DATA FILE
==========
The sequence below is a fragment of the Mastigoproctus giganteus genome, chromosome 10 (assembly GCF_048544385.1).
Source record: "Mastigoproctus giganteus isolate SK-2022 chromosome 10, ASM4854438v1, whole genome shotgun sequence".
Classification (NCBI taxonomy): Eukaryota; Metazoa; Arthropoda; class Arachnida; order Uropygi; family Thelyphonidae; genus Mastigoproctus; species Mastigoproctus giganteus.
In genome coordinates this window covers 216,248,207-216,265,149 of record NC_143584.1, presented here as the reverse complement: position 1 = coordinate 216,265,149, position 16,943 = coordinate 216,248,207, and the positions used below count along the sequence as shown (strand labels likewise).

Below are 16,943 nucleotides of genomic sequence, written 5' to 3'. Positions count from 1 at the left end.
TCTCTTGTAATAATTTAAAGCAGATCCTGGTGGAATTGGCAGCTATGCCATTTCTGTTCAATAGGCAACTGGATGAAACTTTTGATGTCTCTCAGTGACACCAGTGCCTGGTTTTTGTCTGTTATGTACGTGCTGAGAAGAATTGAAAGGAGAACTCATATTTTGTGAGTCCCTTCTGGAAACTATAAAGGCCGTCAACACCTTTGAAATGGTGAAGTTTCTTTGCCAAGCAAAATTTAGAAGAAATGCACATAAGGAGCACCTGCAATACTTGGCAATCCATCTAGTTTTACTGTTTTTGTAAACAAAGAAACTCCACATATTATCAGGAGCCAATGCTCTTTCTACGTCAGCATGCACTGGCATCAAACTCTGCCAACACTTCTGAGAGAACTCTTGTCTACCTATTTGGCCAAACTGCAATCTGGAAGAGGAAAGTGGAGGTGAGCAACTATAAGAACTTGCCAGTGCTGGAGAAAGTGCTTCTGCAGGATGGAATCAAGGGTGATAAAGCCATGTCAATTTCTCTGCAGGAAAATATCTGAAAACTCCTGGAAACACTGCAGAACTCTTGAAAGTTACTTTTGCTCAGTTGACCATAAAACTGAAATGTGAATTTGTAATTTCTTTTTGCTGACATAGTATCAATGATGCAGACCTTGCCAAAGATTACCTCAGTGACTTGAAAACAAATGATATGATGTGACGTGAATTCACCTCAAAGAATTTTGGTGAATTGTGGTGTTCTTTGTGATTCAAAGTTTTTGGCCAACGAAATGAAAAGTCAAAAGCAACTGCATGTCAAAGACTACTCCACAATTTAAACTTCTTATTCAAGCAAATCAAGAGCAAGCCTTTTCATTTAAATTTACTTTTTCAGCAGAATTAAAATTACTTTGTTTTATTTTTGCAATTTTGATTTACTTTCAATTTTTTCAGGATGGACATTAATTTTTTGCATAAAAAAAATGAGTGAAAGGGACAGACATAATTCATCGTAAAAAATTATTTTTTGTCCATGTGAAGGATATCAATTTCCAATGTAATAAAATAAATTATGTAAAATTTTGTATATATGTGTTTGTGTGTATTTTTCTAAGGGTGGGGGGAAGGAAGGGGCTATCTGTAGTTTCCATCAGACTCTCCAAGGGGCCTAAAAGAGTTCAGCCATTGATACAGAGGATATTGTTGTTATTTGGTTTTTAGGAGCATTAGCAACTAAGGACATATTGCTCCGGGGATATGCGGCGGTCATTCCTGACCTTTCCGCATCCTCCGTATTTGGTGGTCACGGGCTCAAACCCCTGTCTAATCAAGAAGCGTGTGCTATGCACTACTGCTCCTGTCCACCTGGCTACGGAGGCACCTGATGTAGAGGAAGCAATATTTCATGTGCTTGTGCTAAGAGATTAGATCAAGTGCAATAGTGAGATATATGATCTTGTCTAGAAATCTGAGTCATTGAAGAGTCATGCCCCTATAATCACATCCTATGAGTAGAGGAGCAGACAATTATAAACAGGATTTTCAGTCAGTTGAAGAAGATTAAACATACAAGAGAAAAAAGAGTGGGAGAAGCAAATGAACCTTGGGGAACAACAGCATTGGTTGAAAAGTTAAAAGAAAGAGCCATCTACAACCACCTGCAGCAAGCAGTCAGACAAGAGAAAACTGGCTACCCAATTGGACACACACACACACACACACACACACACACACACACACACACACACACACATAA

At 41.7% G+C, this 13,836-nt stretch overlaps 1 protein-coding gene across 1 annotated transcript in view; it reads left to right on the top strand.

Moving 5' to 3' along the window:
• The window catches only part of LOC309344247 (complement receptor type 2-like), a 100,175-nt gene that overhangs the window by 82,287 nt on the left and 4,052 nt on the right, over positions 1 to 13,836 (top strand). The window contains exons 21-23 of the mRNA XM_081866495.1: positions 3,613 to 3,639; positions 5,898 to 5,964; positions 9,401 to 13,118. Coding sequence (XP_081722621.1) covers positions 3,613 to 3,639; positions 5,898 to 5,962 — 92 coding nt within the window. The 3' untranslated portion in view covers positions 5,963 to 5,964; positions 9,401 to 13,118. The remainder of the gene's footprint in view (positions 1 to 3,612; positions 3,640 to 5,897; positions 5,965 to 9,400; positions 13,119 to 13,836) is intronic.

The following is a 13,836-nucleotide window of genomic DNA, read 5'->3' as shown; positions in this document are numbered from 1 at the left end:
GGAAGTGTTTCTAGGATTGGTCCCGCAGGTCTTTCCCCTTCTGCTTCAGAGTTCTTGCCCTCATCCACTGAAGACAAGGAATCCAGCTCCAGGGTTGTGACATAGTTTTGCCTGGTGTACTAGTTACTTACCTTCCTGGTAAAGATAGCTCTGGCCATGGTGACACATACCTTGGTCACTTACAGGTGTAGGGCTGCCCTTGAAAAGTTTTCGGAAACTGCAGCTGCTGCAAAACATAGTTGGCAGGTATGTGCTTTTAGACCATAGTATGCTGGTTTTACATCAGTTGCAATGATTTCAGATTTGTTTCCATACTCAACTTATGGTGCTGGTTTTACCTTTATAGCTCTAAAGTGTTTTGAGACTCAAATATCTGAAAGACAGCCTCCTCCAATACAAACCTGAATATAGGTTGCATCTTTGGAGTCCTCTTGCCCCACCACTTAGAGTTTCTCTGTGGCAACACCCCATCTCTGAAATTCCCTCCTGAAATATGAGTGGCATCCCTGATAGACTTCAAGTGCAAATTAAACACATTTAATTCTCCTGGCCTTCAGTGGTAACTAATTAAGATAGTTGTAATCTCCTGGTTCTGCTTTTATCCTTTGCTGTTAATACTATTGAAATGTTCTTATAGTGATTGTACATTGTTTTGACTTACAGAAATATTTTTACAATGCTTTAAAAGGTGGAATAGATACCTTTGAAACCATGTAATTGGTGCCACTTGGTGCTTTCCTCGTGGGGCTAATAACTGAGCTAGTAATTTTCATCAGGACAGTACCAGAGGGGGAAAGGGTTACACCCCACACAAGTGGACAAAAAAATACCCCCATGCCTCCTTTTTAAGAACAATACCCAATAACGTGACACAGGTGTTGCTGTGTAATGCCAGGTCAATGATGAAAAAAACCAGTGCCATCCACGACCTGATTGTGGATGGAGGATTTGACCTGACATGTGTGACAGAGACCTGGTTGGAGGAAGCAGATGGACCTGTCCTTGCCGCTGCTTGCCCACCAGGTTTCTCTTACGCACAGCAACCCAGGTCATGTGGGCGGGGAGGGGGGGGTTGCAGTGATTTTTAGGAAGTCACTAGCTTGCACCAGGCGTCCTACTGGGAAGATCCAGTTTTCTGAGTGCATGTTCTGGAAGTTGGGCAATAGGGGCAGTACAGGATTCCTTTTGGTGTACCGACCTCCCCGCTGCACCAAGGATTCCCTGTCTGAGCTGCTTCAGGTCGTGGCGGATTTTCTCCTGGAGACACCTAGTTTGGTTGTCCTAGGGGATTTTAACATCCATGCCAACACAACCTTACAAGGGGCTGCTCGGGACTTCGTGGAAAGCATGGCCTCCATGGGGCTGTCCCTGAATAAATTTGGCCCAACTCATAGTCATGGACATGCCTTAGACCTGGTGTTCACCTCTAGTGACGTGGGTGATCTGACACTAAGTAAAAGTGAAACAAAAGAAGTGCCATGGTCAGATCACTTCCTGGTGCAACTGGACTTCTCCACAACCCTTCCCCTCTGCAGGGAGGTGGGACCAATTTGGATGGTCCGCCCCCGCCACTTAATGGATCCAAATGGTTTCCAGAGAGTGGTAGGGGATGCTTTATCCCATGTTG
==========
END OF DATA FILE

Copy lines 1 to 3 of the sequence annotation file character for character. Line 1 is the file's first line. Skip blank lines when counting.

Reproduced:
The sequence below is a fragment of the Mastigoproctus giganteus genome, chromosome 10 (assembly GCF_048544385.1).
Source record: "Mastigoproctus giganteus isolate SK-2022 chromosome 10, ASM4854438v1, whole genome shotgun sequence".
Classification (NCBI taxonomy): Eukaryota; Metazoa; Arthropoda; class Arachnida; order Uropygi; family Thelyphonidae; genus Mastigoproctus; species Mastigoproctus giganteus.